These are some of the suggested books for Unit 3.  (Click the book image for more information!)

Works of fiction:










These are some of the informational texts featured.  They look fantastic!







These two look adorable, and really build on developing the language of friendship!






These are the Common Core State Standards that are highlighted in Unit 3:

2.RL.3:  Describe how characters in a story respond to major events and challenges.
2.RL.6:  Identify the main purpose of a text, including what the author wants to answer, explain, or describe.
2.RL.7:  Use information gained from the illustrations and words in a print or digital text to demonstrate understanding of its characters, setting, or plot.
2.L.2:  Demonstrate command of the conventions of Standard English capitalization, punctuation, and spelling when writing.
2.L.2b:  Use commas in greetings and closings of letters.
2.L.4:  Determine or clarify the meaning of unknown and multiple meaning words and phrases based on Grade Two reading and content, choosing flexibily from an array of strategies.
2.L.4d:  Use knowledge of the meaning of individual words to predict the meaning of compound words.
2.L.5 Demonstrate understanding of figurative language, word relationships and nuances in word meanings.

Building bridges is such a great introduction to figurative language!  I really want to share a cool website I found on Understanding Idioms.  This site has several links to examples of Idioms and Second grade is such a great place to start working on Idioms and other kinds of Figurative Language, because they're just starting to "get" it, but they still see the humor of the literal meanings of sayings like "it's a piece of cake" or  "hold your horses", or even "getting out of the wrong side of bed".

Come on over to Elementary Matters for a freebie on figurative language, which is the big focus of Unit 3, and to find links to other posts in this series!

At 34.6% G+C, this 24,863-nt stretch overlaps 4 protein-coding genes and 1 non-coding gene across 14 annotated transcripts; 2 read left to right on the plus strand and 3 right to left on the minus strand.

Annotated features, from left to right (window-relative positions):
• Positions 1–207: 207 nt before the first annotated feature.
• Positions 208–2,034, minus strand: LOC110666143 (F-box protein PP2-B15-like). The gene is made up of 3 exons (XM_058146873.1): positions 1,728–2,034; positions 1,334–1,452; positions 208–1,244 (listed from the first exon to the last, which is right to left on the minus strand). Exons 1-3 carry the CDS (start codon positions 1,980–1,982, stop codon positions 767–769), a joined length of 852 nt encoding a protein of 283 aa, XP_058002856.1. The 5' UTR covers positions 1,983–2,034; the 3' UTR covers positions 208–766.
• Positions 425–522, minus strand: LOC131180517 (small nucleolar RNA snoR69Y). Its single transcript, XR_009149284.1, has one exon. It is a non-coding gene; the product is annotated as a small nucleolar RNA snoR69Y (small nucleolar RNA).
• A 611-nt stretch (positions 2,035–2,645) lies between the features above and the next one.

Saturday, August 18, 2012

Common Core Curriculum Map Book Study: Unit 4- Second Grade

This is my first post and I am so excited to be included as an author of this wonderful resource!  I am equally as lucky to be part of a book study of the book Common Core Curriculum Maps in English Language Arts, Grades K-5.
I am focusing on Unit Four which is called A Long Journey to Freedom.   This unit focuses on the struggle for racial equality in the United States spotlighting different people and events from the 1800's until the 1960s.  Here is the unit Essential Question:



and the focus standards are 
RL.2.6. Acknowledge differences in the points of view of characters, including by speaking in a different voice for each character when reading dialogue aloud. 
RI.2.3. Describe the connection between a series of historical events, scientific ideas or concepts, or steps in technical procedures in a text. 
RI.2.9. Compare and contrast the most important points presented by two texts on the same topic. 
W.2.1. Write opinion pieces in which they introduce the topic or book they are writing about, state an opinion, supply reasons that support the opinion, use linking words (e.g., because, and, also) to connect opinion and reasons, and provide a concluding statement or section. 
W.2.3. Write narratives in which they recount a well-elaborated event or short sequence of events, include details to describe actions, thoughts, and feelings, use temporal words to signal event order, and provide a sense of closure. 
W.2.6. With guidance and support from adults, use a variety of digital tools to produce and publish writing, including in collaboration with peers. 

One of the activities mentioned in the book was a reading of the poem "Words Like Freedom" by Langston Hughes as an introduction to his life.  I loved this idea and personally would use it as an opportunity for a close reading and discussion of the words freedom, liberty, and throw in a little figurative language (heart strings).


Please make sure to visit my blog for more freebies and printables for this unit!